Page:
February as a month is all about Black History, Valentine’s Day the Beginning of Lent and Ash Wednesday. Not all of these things are my lane, so while I support and educate myself on Black History, while I’ll probably go to church on Ash Wednesday, I want to focus on my lane – LGBTQIA+ people and the ways in which we exist and are celebrated or harmed in the world.
Valentine’s Day is a significant day for many people. It’s a time when commitments are made and anniversaries are celebrated. Eight years ago, it was Valentine’s Day when I took the jump and said that God made me gay and God made me good. It was a stressor that upset my family system, and it was a decision I would make again and again.
As I’ve continued coming out and coming out, gay isn’t a word that I use to describe myself anymore. Instead, I use ace-spec, bi+, trans or non-binary, and queer. Within this collection of
The reality is, friendship and companionship are just as important to us as they are to our romantic and sexual friends. Can we expand Valentines Day to be something which celebrates all of the ways in which humans do life together and celebrate the variety of ways our relationships organize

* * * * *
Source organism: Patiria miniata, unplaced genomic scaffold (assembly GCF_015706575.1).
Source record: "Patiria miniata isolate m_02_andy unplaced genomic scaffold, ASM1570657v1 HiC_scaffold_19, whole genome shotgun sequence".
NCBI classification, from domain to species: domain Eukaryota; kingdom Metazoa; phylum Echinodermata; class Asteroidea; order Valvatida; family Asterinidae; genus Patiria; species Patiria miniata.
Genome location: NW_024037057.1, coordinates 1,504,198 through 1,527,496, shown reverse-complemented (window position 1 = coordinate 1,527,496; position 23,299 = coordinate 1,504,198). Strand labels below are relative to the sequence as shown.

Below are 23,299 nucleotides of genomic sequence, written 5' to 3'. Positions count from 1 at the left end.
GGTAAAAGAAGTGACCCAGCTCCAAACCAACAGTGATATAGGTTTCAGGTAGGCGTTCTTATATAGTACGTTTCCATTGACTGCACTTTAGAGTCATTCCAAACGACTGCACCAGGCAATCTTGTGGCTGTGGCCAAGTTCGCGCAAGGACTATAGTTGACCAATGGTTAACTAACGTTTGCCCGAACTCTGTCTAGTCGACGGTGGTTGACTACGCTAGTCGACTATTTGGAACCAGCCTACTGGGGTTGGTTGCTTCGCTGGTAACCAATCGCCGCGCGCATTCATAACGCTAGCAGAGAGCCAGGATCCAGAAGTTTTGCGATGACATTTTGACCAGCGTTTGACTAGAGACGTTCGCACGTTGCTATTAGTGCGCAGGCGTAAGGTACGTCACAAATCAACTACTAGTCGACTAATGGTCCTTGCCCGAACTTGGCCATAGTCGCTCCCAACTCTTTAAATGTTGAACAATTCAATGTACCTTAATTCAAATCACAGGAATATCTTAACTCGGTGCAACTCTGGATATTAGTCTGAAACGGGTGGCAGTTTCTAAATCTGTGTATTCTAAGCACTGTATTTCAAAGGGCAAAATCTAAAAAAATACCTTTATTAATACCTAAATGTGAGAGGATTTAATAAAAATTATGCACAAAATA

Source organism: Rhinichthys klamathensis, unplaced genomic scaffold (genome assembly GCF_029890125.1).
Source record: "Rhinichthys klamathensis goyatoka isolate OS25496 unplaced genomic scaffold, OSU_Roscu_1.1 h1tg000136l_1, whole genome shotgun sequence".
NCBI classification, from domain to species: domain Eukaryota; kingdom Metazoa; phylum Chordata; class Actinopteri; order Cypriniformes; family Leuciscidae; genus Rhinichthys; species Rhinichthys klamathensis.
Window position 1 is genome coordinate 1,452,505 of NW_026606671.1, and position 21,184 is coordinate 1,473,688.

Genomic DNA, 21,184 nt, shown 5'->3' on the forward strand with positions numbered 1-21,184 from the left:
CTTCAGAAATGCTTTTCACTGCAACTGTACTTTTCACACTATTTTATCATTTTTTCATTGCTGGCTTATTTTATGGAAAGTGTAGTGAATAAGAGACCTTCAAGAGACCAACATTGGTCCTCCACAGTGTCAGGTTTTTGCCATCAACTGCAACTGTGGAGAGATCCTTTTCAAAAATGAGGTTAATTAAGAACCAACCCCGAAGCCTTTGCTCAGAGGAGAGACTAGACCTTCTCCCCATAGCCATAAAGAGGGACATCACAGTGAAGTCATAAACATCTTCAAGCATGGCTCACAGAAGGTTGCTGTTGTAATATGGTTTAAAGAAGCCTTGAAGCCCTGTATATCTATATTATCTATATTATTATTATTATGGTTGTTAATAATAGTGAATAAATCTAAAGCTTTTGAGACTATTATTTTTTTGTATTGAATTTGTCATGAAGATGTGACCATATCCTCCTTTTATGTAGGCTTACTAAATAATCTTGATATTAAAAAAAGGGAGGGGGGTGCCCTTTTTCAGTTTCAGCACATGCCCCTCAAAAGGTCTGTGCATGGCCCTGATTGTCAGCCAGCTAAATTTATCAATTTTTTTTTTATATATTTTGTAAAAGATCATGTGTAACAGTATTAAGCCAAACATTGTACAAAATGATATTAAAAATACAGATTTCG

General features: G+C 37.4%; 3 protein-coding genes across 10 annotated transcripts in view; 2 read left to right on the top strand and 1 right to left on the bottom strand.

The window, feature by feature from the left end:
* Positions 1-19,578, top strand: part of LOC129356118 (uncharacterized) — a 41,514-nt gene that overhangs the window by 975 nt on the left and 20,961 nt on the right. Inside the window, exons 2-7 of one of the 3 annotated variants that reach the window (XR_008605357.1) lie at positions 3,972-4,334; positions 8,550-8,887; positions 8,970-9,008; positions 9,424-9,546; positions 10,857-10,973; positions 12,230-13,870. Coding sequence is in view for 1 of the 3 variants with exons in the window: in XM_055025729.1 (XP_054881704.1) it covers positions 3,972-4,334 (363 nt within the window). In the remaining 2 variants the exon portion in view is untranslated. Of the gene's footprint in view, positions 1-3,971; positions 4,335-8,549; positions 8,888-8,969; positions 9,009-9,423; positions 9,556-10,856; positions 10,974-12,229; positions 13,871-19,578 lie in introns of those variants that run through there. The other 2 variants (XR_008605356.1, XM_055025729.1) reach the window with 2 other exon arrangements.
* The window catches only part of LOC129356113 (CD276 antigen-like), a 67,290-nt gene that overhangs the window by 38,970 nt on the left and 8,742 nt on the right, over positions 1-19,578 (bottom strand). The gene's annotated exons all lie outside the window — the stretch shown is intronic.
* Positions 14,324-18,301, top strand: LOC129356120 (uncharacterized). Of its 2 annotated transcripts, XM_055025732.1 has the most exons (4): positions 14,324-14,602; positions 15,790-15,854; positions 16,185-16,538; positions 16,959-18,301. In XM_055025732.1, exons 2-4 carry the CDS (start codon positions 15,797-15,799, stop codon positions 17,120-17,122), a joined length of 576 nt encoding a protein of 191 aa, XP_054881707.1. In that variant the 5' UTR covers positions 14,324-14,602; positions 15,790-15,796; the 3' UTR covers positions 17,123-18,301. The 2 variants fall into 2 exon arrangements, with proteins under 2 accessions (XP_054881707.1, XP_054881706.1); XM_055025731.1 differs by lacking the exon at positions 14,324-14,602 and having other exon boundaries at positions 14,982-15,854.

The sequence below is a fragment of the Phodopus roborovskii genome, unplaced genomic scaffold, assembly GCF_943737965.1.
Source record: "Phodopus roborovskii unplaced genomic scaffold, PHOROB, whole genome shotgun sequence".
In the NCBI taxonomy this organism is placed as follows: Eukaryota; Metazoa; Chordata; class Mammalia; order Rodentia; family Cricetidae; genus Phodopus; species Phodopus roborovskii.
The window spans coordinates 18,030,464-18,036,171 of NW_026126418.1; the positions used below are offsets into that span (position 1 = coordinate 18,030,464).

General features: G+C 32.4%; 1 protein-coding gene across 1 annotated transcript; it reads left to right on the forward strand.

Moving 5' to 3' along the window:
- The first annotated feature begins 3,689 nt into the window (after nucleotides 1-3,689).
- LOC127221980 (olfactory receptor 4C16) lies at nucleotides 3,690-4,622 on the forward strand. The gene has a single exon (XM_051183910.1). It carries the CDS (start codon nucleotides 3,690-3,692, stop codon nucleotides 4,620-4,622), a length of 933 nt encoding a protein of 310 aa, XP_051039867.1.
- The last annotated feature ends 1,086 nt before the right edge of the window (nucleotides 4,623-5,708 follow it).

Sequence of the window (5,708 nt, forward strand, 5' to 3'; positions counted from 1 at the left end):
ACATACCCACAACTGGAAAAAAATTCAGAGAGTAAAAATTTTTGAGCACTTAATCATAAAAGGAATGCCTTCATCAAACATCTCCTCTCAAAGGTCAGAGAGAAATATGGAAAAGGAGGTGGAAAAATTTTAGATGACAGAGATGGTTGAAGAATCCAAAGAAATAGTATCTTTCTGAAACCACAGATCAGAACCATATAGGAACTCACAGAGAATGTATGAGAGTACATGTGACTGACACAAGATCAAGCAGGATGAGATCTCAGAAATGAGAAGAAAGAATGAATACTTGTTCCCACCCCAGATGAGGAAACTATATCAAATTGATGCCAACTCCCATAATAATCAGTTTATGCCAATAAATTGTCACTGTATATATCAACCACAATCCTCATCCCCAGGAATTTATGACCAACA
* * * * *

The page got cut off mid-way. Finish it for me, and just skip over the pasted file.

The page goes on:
When I opened the conversation to my friends on the ace/aro-spectrum, we all acknowledged that while we universally were not fans of the current accents and
One friend, talking about an idealized celebration of Valentine’s day said it looked like board games and a cuddle pile. Another said it looked like a feast of food from different social locations, cultures and influences.
Filled with social meaning, Valentine’s day is a way in which our cultural norms are passed from generation to generation. Wouldn’t it be lovely to take the time to shift to a more inclusive Valentine’s day? I believe it would be powerful to step away from the